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Dr. Corrado Calì, a KAUST researcher, won an award in Italy in June at the Brainstorming Research Assembly for Young Neuroscientists (BraYn). Photo by Sarah Munshi.
By David Murphy, KAUST News
KAUST researcher Dr. Corrado Calì recently won an award at the Brainstorming Research Assembly for Young Neuroscientists (BraYn) held in Genoa, Italy, from June 29 to 30. The BraYn meeting was created with the goal of attracting young researchers (under the age of 40) from different laboratories from Italy, Europe and abroad to come together to share their knowledge and skills and forge collaborative ties between different institutions and research groups.
Calì, who is a research scientist in Dean Pierre Magistretti's Laboratory of Cellular Imaging and Energetics at KAUST, won an award for a talk based on his current research on how the modulation of glycogen can enhance or prevent the stabilization of synapses, which play a key role in mechanisms of memory.
"I presented work—part of a project in collaboration with KAUST Professor Andrea Falqui and Dr. Elena Vezzoli from the University of Milan—where we investigate the involvement of the lactate shuttle discovered by Professor Magistretti a few years ago in structural synaptic plasticity," Calì said.
"One of the [conference] sponsors was the Italian Association for the Development of Talent and Surplus (AISTAP). The association is intended to promote initiatives for especially talented young students at all undergrad ages to develop their talents in all technical and scientific fields. For this reason, they chose to reward our work that is aimed to investigate brain plasticity...In a wider sense, [this] is what allows us to learn and makes us smart," he added.
KAUST researcher Dr. Corrado Calì works as part of the University's Dean Pierre Magistretti's lab. He won an award in June for his work at the Brainstorming Research Assembly for Young Neuroscientists (BraYn) in Italy. Image courtesy of Corrado Calì.
Calì and his KAUST colleagues, in collaboration with the Blue Brain Project (based in Switzerland) as part of the Human Brain Project consortium, are working at the interface between computer science and neuroenergetics. Their aim is to produce a computer simulation of the coupling between astrocytes—the cells of the brain that support the metabolism of the brain—and neurons.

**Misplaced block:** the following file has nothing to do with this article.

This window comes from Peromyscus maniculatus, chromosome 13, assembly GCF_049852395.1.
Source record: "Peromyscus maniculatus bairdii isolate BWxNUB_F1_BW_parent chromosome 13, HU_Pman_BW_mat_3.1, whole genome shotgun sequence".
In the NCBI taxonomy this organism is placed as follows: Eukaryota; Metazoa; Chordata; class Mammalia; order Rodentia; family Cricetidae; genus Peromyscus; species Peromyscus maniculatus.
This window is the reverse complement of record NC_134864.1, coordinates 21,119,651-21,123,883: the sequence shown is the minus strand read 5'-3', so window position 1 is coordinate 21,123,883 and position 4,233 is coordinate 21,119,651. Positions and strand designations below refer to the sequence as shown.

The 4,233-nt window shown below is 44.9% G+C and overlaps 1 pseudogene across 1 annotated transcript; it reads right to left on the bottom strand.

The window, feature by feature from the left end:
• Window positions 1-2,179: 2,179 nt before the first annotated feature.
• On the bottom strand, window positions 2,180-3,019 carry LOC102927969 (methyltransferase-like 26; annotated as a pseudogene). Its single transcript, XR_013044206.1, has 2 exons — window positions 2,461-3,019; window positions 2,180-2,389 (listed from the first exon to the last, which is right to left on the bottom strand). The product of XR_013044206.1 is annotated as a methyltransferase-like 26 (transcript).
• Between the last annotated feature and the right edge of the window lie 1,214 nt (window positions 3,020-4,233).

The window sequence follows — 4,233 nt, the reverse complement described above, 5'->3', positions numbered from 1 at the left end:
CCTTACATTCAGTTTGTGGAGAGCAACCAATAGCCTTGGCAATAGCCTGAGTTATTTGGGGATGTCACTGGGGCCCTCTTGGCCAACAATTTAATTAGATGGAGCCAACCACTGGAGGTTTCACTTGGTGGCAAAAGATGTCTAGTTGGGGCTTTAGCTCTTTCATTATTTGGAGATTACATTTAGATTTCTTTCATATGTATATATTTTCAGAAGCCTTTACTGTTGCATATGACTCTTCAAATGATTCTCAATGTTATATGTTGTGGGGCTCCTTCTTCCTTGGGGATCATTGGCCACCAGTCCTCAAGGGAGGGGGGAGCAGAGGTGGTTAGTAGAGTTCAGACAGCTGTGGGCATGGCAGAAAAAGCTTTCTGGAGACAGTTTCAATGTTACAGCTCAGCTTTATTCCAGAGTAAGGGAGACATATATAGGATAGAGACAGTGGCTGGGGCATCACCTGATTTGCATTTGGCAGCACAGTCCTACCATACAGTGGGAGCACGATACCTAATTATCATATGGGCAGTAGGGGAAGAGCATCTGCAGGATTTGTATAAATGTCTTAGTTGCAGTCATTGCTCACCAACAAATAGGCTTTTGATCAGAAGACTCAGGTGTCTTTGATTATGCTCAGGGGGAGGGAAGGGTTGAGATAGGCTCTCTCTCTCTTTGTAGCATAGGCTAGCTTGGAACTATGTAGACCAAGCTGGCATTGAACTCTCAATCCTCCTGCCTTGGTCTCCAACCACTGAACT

"We are very proud of being pioneers in the use of 3-D full immersion virtual reality (VR) to investigate the morphologies of brain cells at the nanoscale, and we have already several publications in this field in collaboration with the KAUST Visual Computing Center and with [our] colleague Marco Agus, [who is] working with Professor Markus Hadwiger," Calì said.
"The team in Switzerland is working on the mathematical modeling of this system, whereas at KAUST we produce the three-dimensional morphological models of the astrocytes," he added.
Calì, who joined Magistretti's KAUST lab in 2013, trained as a neuroscientist in Lausanne, Switzerland, where he obtained his Ph.D. in neuroscience in 2012. Before this, he received his master's degree in biomedical engineering from the Politecnico di Torino, Italy. He describes himself as someone who works within the field of biology but retains great interest in technology and microscopy. Calì feels that his and the broader interdisciplinary team's research currently has two large research directions.
KAUST researcher Dr. Corrado Calì (left) is pictured here winning his award in June at the Brainstorming Research Assembly for Young Neuroscientists (BraYn) in Italy. Image courtesy of Corrado Calì.
"From a purely neurobiological point of view, the investigation of the astrocytic morphology and the distribution of the organelles responsible for energy production and delivery, such as glycogen and mitochondria, is our main focus," he said.
"On the other hand, we're really excited about the development of new tools for reconstruction and qualitative/quantitative analysis—the use of VR, in particular, has been on our agenda since joining KAUST. Also, more and more scientists are interested in collaborating with us thanks to our unique approach, [which] we really believe is the future of neuroanatomy," Calì concluded.